table_name = "table_name"
username = "username"
password = "password123!#" # Please specify password here

try:
  df.write \
    .format("com.microsoft.sqlserver.jdbc.spark") \
    .mode("overwrite") \
    .option("url", url) \
    .option("dbtable", table_name) \
    .option("user", username) \
    .option("password", password) \
    .save()
except ValueError as error :
    print("Connector write failed", error)

Append to SQL Table

try:
  df.write \
    .format("com.microsoft.sqlserver.jdbc.spark") \
    .mode("append") \
    .option("url", url) \
    .option("dbtable", table_name) \
    .option("user", username) \
    .option("password", password) \
    .save()
except ValueError as error :
    print("Connector write failed", error)

Specify the isolation level

This connector by default uses READ_COMMITTED isolation level when performing the bulk insert into the database. If you wish to override the isolation level, use the mssqlIsolationLevel option as shown below.

    .option("mssqlIsolationLevel", "READ_UNCOMMITTED") \

Read from SQL Table

jdbcDF = spark.read \
        .format("com.microsoft.sqlserver.jdbc.spark") \
        .option("url", url) \
        .option("dbtable", table_name) \
        .option("user", username) \
        .option("password", password).load()

Azure Active Directory Authentication

Python Example with Service Principal

context = adal.AuthenticationContext(authority)
token = context.acquire_token_with_client_credentials(resource_app_id_url, service_principal_id, service_principal_secret)
access_token = token["accessToken"]

jdbc_db = spark.read \
        .format("com.microsoft.sqlserver.jdbc.spark") \
        .option("url", url) \
        .option("dbtable", table_name) \
        .option("accessToken", access_token) \
        .option("encrypt", "true") \
        .option("hostNameInCertificate", "*.database.windows.net") \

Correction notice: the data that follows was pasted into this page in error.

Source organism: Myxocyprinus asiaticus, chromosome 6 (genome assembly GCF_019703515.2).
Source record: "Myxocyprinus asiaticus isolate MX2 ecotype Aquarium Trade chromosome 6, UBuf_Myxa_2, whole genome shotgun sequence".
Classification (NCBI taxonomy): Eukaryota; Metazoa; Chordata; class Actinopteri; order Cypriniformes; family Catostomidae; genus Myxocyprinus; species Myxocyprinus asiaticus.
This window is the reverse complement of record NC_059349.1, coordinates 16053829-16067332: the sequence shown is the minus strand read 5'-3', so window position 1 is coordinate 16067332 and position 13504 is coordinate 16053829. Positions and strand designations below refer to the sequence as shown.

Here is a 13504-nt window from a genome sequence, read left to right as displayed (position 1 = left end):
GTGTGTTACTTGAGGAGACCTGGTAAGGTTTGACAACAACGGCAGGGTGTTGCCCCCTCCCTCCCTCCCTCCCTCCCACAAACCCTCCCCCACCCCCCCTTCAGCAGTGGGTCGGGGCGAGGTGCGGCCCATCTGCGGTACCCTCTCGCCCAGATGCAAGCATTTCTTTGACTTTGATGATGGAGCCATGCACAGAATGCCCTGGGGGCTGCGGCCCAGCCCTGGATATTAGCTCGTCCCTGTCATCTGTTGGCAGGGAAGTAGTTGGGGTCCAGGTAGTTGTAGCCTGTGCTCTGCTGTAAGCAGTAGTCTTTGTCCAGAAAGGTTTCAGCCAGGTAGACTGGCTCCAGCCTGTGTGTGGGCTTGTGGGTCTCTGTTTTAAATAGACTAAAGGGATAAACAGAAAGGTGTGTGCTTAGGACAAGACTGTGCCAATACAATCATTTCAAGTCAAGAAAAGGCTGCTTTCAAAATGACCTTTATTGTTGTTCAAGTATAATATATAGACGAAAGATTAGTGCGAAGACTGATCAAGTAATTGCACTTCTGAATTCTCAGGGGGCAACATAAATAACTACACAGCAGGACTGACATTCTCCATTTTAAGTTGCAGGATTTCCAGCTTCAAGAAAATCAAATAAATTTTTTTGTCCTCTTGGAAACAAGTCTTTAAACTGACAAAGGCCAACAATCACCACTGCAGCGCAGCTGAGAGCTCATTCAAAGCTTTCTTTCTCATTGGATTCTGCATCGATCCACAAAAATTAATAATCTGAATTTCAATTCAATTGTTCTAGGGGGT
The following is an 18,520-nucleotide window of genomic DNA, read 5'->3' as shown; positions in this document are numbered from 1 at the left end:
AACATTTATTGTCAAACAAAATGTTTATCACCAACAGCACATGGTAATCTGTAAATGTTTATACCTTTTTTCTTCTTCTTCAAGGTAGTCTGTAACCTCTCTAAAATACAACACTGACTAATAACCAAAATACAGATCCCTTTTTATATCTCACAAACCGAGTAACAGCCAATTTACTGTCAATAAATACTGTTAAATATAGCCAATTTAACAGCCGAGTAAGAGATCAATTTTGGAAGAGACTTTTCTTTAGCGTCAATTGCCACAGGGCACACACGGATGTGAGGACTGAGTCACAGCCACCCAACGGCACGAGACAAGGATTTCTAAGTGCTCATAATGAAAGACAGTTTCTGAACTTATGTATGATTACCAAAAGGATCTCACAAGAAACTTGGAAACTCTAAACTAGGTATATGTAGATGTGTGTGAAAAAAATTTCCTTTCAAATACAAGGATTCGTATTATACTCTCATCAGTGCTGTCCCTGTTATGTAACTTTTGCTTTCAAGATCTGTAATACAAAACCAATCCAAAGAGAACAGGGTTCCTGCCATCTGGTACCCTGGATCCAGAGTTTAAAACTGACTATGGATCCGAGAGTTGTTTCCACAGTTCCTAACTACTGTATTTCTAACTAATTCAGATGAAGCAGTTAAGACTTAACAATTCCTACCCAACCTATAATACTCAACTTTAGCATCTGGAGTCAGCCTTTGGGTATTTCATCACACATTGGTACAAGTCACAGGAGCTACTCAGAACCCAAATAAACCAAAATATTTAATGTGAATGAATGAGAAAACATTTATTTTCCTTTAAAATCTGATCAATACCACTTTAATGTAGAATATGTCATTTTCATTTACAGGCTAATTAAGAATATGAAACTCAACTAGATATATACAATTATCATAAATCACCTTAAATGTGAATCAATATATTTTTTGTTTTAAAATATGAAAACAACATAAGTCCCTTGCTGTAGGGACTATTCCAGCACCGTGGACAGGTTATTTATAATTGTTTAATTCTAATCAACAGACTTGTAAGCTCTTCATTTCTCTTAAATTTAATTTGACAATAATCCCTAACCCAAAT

.load()

Python Example with Active Directory Password

jdbc_df = spark.read \
        .format("com.microsoft.sqlserver.jdbc.spark") \
        .option("url", url) \
        .option("dbtable", table_name) \
        .option("authentication", "ActiveDirectoryPassword") \
        .option("user", user_name) \
        .option("password", password) \
        .option("encrypt", "true") \
        .option("hostNameInCertificate", "*.database.windows.net") \
        .load()

A required dependency must be installed in order to authenticate using Active Directory.

For Scala, the _com.microsoft.aad.adal4j_ artifact will need to be installed.

For Python, the _adal_ library will need to be installed. This is available via pip.

Check the sample notebooks for examples.

Support

The Apache Spark Connector for Azure SQL and SQL Server is an open-source project. This connector does not come with any Microsoft support. For issues with or questions about the connector, create an Issue in this project repository. The connector community is active and monitoring submissions.

Next steps

Visit the SQL Spark connector GitHub repository.

For information about isolation levels, see SET TRANSACTION ISOLATION LEVEL (Transact-SQL).